National Writing Project

Director's Update

By: Richard Sterling
Publication: The Voice, Vol. 9, No. 1
Date: 2004

Summary: Executive Director Richard Sterling invites you to share your thoughts and ideas about the future of the National Writing Project. Read some of the guiding questions and find out how to send in your comments.


Dear Friends,

It was a thrill to see so many of you at the 2003 National Writing Project Annual Meeting and to celebrate the launch of our 30th anniversary year. It was an extraordinary meeting—the best ever!

As I stated at the meeting, I want to spend this year focused on the future of NWP. In particular, I invite you to join me in thinking about the next five years and what we can accomplish to ensure that all teachers have access to high quality professional development in the teaching of writing and that all students have the opportunity to learn to write well.

In creating a vision for the future, we must focus on growth in two fundamental ways—increasing the breadth of our work by scaling up and the depth of the work by scaling down. For my next three Voice columns, I will be asking questions about aspects of both the breadth and depth of our work. I invite you to respond to these ideas throughout this 30th anniversary year.

The year 2003, as I've written before, marked a milestone for our profession as a whole—the profile of the importance of writing was raised across the nation. One significant event was the decision to require a writing sample on both the ACT and SAT beginning in 2005. This decision follows that of many states that are already asking for a writing sample as part of their assessment of student progress.

Another landmark event has been the publication of The Neglected R by the College Board's National Commission on Writing in America's Schools and Colleges. The commission's work in developing this document was assisted by colleagues from NWP and the National Council of Teachers of English. The next step for the commission will be a series of regional conversations with educators, policymakers, and representatives of the business community. The overall goal of the commission is to raise the importance of writing to its rightful place alongside reading and mathematics as an essential component of education in the 21st century.

The commission report outlines some significant challenges to improving the teaching of writing—challenges that you know well. First, teachers need time, and more time, for teaching and responding to writing. Second, there need to be significant and sustained opportunities to improve the teaching of writing for all students, not just those for whom writing comes relatively easily. Third, we need to explore appropriate uses of technology to support the teaching of writing in all classrooms, again not just for some students, but for all students. And, finally, we need to continue to develop multiple approaches to writing assessment—not just one-shot timed writing prompts.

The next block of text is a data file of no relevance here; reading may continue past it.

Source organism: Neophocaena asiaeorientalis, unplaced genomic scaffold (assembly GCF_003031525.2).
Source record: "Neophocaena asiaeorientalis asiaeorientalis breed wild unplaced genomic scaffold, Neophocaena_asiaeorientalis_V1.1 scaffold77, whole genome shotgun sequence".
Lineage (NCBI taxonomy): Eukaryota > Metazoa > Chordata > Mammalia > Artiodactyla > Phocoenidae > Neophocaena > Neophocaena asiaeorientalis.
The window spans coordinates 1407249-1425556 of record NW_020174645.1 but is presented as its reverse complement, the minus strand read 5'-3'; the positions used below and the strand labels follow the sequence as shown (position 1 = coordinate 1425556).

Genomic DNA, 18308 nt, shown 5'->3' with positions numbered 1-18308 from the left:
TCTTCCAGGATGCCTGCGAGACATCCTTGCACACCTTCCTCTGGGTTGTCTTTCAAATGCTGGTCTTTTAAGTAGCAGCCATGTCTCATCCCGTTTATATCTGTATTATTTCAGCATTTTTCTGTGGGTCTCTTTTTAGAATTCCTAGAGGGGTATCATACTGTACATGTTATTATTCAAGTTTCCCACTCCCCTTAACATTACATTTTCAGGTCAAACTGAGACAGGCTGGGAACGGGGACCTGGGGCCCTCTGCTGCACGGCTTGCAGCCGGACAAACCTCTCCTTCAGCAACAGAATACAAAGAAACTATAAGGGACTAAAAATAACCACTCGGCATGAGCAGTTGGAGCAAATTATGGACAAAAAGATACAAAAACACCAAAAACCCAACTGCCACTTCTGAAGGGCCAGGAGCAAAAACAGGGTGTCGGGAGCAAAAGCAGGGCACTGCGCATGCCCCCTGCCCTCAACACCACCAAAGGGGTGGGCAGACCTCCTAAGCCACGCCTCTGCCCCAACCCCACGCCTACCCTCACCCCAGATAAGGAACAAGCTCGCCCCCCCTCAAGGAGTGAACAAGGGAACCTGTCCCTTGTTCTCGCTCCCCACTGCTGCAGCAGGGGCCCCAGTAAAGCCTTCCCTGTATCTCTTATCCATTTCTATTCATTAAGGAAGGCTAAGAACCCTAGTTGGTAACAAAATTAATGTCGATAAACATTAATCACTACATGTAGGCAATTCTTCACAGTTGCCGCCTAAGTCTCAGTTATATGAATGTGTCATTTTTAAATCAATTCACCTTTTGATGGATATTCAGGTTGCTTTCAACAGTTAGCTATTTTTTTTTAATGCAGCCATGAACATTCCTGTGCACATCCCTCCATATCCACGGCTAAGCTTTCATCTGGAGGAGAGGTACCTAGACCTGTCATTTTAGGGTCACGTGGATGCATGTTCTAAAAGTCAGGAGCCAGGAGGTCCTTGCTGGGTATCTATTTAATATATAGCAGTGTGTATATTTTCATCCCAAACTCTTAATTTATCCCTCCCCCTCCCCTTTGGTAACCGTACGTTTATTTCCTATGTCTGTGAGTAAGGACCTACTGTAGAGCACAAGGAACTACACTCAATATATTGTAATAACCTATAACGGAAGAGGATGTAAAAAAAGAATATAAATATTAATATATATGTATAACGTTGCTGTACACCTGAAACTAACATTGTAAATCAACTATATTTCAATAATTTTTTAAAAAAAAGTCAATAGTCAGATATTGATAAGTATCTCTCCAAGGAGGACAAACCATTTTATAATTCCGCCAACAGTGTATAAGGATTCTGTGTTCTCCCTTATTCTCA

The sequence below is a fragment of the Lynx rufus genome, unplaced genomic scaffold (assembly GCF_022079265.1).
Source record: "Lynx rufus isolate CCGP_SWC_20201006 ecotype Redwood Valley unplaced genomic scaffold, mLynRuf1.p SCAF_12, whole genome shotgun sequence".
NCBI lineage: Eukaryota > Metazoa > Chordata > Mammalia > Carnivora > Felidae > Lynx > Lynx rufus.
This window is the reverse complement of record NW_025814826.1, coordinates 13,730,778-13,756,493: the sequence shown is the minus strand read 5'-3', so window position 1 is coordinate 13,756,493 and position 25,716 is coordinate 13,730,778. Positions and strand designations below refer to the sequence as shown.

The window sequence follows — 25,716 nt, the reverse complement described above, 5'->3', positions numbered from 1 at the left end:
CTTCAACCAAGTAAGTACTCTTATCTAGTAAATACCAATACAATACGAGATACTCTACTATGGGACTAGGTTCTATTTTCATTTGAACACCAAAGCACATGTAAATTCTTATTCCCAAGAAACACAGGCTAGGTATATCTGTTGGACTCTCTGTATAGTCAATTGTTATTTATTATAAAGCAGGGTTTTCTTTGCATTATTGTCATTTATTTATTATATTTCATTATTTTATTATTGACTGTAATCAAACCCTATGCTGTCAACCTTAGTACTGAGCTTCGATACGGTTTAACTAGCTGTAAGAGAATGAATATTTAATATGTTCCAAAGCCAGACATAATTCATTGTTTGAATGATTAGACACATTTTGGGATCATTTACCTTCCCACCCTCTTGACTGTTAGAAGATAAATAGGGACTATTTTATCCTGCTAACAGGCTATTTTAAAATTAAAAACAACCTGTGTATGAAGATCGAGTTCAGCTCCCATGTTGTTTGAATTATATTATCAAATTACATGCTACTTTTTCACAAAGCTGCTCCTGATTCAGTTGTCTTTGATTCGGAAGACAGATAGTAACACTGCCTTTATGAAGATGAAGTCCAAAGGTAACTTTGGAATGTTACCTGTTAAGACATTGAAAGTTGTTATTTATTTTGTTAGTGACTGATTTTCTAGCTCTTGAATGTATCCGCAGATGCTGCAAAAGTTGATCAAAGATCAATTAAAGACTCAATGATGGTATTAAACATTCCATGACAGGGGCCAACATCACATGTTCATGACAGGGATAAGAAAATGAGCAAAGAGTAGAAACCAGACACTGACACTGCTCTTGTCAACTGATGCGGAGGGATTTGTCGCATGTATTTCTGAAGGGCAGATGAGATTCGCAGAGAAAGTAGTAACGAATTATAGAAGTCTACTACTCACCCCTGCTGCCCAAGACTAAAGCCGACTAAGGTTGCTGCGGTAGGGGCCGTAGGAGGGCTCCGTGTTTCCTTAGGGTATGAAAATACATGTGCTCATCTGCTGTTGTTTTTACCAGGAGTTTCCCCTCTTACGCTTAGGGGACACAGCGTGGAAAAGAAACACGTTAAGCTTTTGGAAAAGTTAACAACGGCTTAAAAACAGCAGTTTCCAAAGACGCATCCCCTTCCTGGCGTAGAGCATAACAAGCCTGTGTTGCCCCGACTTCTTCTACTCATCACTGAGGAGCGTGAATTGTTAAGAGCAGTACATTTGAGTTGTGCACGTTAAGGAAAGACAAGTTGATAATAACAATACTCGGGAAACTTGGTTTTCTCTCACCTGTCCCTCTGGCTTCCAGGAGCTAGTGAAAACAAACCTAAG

It will take a concerted effort to "place writing in the center of the school agenda," as the report advocates, and to bring about such changes for every student in America. Many of you have been engaged in this work for some time and you know how difficult it is. Increasing demands on teachers' time and expertise, an often fragmented school day, and few opportunities for sustained professional learning have contributed to the challenges of teaching writing on a daily basis in our classrooms. In addition, the challenges of raising funds locally are as great as they have ever been.

How will we answer this challenge? We need to follow the principles that we have developed over time—both scaling up and scaling down to extend our reach and deepen the impact of our work.

With this goal in mind, I want here to repeat the questions I asked at our annual meeting as I believe answers to these questions will help gain the breadth and depth we will need as we continue our work. I asked:

  • What are the most effective ways to continue the growth of teacher leadership?
  • How do we interest new colleagues in directing writing project sites, given the current demands of university life?
  • How do we continue to reach out and build more professional development opportunities for teachers who work in the toughest schools and the most remote areas of the country?
  • How do we reach out to our newest colleagues and those who will be joining our ranks in the next five years?

Share your thoughts and ideas with me and your colleagues as we embark on our next five years of growth. Call me at the NWP office (510-642-0963) or email me at I look forward to both hearing from you and working with you in the coming year. And as we begin a new calendar year, let me say thank you once again for the enormous support you give me in doing this work.

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